All the other chapters are using one or more of the above examples. So far I haven’t heard of any doing a fundraising events, yet. But with that, here’s my answers to your questions.

We can fund-raise as long as we do not give back cash as a prize?

Correct: You can fundraise.

Correct: Avoid cash prizes like the plague.

And we cannot ask for donations?

Incorrect: Yes, you can ask for donations. But they are not tax deductible for the contributor. We have to make that clear. A better word is contribution.

Contribution vs. Donation. Donation refers to a gift to a charitable organization whereas a contribution is generally associated with a gift to a common fund or collection. Basically, contributing is asking for an individual’s far share of something they will benefit from.

We could sell something (calendars) for a profit?

Correct: You can sell things, but I’d rather you didn’t. It may enter into what’s called unrelated income too. But more importantly, selling things means charging, reporting and paying sales tax. This is not something the chapter can register for and handle on their own. I would envision that your sales will not be high enough to cover the staff time and accounting expenses.

Tip: As far as calendars…make them available for a $__ “contribution.” Budget in for some to be taken without the “contribution.”

Note: When it comes to publishing anything using AIBD intellectual property, the book of rules guides us…

“Upon request by the Institute, the local chapter will submit to the Institute for review any and all materials in which the copyrights, trademarks, logos and other intellectual property appear. The Institute will have the right to require changes to such materials for the purpose of insuring proper use of its property.”

Therefore, it is best to get materials intended to be published approved before you go to any expense.

Could we have a basket donated and people pay for a ticket to have a chance to win the basket?

Questionable: Giving away non-cash prizes but charging a contribution for the ticket to win is a slippery slope. It’s less slippery if the prize was donated and not purchased.

Tip: If you charge $10 to attend a meeting, you can then hold a raffle to give out the gift basket to someone attending. This is because the money was for attending the meeting and the prize is a result of attending the meeting.

Golf tournament would be OK?

Correct: You may host a golf tournament. Hopefully it’s on a date I can attend.

Tip: It would be great if the chapter only had to host one fundraising event per year and made enough money to make it through the year…such as the AIBD, Suncoast Chapter’s Annual Golf Tournament.

Here’s what authority is given to the chapters according to our the Chapter Constitution.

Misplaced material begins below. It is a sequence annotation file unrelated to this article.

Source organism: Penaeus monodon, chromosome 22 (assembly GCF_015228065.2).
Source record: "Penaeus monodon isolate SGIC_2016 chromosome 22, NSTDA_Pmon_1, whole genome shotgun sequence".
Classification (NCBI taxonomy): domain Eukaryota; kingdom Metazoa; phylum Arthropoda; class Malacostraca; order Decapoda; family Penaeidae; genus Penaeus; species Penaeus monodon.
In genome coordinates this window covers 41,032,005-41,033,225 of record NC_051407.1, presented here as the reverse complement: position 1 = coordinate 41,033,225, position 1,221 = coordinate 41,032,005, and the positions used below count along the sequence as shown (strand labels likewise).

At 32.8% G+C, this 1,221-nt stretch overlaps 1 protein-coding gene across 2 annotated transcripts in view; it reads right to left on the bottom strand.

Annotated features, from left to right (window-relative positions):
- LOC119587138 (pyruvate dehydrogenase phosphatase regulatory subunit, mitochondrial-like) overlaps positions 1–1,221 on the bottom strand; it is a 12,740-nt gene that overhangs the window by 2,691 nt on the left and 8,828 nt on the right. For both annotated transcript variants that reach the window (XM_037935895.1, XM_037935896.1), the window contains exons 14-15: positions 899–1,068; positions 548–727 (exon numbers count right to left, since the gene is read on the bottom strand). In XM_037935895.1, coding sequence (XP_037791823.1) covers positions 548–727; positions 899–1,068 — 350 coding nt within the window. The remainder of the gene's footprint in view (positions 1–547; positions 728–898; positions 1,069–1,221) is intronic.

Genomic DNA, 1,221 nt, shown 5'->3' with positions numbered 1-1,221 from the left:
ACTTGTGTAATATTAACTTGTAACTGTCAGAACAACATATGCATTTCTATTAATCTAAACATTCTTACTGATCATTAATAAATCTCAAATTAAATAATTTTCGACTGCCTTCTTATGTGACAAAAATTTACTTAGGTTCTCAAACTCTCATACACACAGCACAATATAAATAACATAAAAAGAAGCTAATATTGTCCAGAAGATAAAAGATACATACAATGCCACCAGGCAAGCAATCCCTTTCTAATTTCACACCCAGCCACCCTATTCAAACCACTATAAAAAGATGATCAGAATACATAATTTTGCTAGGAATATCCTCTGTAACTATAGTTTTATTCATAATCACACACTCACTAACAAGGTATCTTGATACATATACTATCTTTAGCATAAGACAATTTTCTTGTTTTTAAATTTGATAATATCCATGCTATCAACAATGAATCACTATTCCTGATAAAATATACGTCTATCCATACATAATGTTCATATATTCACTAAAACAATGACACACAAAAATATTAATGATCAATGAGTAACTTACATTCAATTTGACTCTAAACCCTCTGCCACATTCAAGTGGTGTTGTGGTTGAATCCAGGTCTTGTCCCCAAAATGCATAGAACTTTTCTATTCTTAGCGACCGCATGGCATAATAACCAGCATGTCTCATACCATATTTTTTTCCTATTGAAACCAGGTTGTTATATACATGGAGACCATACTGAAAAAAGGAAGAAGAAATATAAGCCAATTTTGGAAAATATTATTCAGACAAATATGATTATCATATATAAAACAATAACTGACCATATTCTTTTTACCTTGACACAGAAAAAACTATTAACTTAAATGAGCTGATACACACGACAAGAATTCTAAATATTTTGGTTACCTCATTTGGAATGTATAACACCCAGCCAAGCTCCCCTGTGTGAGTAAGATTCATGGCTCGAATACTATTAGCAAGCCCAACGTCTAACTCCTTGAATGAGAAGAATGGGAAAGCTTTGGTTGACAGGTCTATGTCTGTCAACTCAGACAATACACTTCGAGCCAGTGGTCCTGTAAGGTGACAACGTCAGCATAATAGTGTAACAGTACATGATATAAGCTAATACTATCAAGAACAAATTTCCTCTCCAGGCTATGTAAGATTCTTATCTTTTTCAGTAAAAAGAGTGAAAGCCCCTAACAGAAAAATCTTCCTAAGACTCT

ARTICLE VIII – Finances
1. The Fiscal Year of the Chapter shall begin July 1.
2. In addition to the AIBD national annual dues the Chapter may charge annual dues.
3. The Chapter may charge fees for special events and projects.
4. The dues and fees shall be fixed by a majority vote the leadership board.
5. All expenditures shall be for Chapter activities only.

Conclusion: Donations are not mentioned because AIBD is not a charitable organization. Dues and Fees are mentioned because those are what will be tax deductible for the members.

Case Study #1: BNI is a business organization I’ve been involved with in the past. The only fundraising they do is to charge for their weekly meetings. Let’s say it’s $10. They ask for $520 annually. Some may refer to it as dues, but the premise, is, you’ve paid $10 to attend 52 breakfast (or lunch) meetings. If you miss a meeting, you’ve basically lost $10 of your benefits, plus the business opportunities you may have missed. This is an approach the AIBD chapters can take too. AIBD Chapters can charge dues AND charge for meetings. But nearly all, have chosen to forgo dues. Pretty much because there aren’t really a lot of expenses outside of the lunch and learns. Therefore, instead of “punishing” a member for not attending, most of them charge by the meeting so they only are on the hook for what they’ve participated in. And these types of expenses, i.e. business lunches (or breakfasts, or dinners), are acceptable business expenses.

Case Study #2:
The local home builder affiliates usually host one or two fundraisers each year. But pay close attention to what they are raising funds for. Usually it’s “BuildPac.” There must be a Political Action Committee (PAC) as a separate corporation established for the sole purpose of funding political campaigns and lobbying. Unlike charitable organizations, PACs donations are not tax deductible but the NAHB affiliates host hundreds of fundraisers throughout the country to raise money. Usually, the other activities by the home builders are home parades, which they charge a fee to participate in. Design award programs, which they charge a fee to participate in. And, fundraising dinners, which they charge by the plate to attend.

The bottom line: AIBD chapters are outreach committees of the organization. The chairperson is the ambassador. We don’t expect them to make a profit. But to be sustainable, they do need to cover their expenses. Other than meeting expenses, chapters should not be incurring many others.

A good weekend read, eh?

I hope the extreme detail helps and didn’t confuse you more. If it did, I promise the next email will just be yes and no answers. 😉

Have a triumphant day,

Steve Mickley
Executive Director